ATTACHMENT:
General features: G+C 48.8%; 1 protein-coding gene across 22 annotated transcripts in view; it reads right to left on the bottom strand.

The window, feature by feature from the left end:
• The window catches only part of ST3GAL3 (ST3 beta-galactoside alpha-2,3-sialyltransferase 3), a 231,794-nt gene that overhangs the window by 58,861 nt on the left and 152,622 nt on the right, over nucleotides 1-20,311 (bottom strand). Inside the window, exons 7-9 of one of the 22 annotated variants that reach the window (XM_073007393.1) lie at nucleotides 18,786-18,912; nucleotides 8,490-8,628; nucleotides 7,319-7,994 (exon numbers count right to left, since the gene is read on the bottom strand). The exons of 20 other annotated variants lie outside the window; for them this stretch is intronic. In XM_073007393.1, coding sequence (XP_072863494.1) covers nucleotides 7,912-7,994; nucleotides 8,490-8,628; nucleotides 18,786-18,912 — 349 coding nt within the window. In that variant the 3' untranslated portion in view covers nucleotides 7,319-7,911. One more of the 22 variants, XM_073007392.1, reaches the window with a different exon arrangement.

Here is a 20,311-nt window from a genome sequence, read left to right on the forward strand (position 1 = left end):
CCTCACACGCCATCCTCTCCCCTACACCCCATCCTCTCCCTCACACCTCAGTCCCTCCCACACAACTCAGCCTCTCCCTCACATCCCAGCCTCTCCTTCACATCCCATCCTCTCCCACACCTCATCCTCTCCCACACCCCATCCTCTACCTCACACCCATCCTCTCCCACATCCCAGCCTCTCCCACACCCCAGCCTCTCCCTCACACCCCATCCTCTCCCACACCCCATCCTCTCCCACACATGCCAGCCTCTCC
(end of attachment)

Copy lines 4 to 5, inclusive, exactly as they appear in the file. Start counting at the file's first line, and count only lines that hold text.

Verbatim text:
Here is a 20,311-nt window from a genome sequence, read left to right on the forward strand (position 1 = left end):
CCTCACACGCCATCCTCTCCCCTACACCCCATCCTCTCCCTCACACCTCAGTCCCTCCCACACAACTCAGCCTCTCCCTCACATCCCAGCCTCTCCTTCACATCCCATCCTCTCCCACACCTCATCCTCTCCCACACCCCATCCTCTACCTCACACCCATCCTCTCCCACATCCCAGCCTCTCCCACACCCCAGCCTCTCCCTCACACCCCATCCTCTCCCACACCCCATCCTCTCCCACACATGCCAGCCTCTCC